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Perception of Loudness: A Paradigm Shift?

I’d like to think that I’m not always right, and more importantly, that I’m always willing and able to view a subject from a fresh perspective. Otherwise your thinking becomes calcified and you can suffer from the dreaded “old geezer” syndrome. Sheesh, I really don’t want to go there. So I’ve been thinking about my earlier post on (what I view) as the destructive influence of digital limiting on dynamics and the relentless pursuit of achieving ever-higher loudness levels in modern recordings. And I started to think about this issue from a younger person’s perspective – perhaps there is a generational paradigm shift happening here…

What if this hyper-compressed sound was all you ever knew? I mean, suppose you were six years old in 1995, the year I referenced in my earlier post as ground zero for this phenomenon. So today you are around 28 years old, and what you grew up hearing were these bricks of aural noise. Maybe you grew to really love music, and perhaps in your teenage years you began to investigate albums recorded before 1989, the year you were born. We know that our brains are forming neurological responses based on input throughout our lives, but the years from 8 to 18 are particularly powerful for shaping our perceptions of the world around us. So what might you make of these older records with actual dynamics?

They might sound very odd to you, and I’m willing to concede that they might not sound as “powerful” as the records that your brain used to set the “standard” of what a recording should sound like. This is a somewhat disturbing situation for me to fully accept, but I’m willing to at least consider it as a possibility. The part of this argument that I have difficulty understanding is that I believe our brains are inherently wired to find dynamics pleasurable. The aural variation that dynamics create sets up an unpredictable listening experience that our brains find novel, rewarding us with little bursts of dopamine. The hyper-limited slabs of sound that our hypothetical young person has grown up listening to offer no element of surprise at all. As a listening experience they are like bursts of white noise, offering little stimulation for our brains…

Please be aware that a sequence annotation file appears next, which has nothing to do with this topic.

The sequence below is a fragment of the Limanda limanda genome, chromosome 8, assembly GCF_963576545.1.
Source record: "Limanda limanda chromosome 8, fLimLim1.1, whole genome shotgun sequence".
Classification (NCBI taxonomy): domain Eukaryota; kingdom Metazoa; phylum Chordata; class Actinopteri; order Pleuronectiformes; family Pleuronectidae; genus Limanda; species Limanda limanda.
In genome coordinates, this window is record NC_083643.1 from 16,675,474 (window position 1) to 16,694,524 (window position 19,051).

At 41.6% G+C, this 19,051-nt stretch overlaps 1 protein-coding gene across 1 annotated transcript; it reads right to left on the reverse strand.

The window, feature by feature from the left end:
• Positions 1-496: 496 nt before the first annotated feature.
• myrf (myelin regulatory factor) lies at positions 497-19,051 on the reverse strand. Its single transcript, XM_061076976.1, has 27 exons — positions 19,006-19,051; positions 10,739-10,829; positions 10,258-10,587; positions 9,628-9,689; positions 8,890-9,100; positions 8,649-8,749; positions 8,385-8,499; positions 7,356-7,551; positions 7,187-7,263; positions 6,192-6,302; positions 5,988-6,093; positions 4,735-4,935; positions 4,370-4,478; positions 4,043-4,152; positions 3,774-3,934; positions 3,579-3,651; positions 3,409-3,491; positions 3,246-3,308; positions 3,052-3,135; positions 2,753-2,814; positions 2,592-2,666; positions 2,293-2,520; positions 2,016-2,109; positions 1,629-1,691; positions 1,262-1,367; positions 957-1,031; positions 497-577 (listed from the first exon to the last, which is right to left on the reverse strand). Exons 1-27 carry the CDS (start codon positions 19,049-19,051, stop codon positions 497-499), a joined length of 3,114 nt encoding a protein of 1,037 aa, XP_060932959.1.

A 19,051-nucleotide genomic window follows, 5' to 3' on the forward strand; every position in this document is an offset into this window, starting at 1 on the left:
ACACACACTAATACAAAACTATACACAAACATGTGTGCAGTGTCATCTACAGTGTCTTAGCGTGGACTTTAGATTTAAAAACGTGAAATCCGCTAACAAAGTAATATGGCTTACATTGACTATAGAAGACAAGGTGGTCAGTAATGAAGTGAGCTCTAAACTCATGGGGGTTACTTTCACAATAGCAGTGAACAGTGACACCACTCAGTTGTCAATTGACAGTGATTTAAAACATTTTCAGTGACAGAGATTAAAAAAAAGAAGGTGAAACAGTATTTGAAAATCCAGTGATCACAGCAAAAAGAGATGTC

Now, there are some genres of modern music that can handle this form of hyper-compression better than others, but I’ll save that for another post. I just wanted to take a moment to acknowledge that there are other points of view, and try to understand them. I would also like to make it clear that I love the sound of artfully applied compression – I am not an advocate of recording without using all of the tools at our disposal to realize the sounds in our heads. But that is not the issue I am addressing here. The hyper-limited crush I am talking about is applied on the master bus and then wielded like a sledgehammer in “mastering.”

But hey, that’s just my opinion. And I accept that there are others that might be just as valid. I’d also like to keep an open mind to try and continue to grow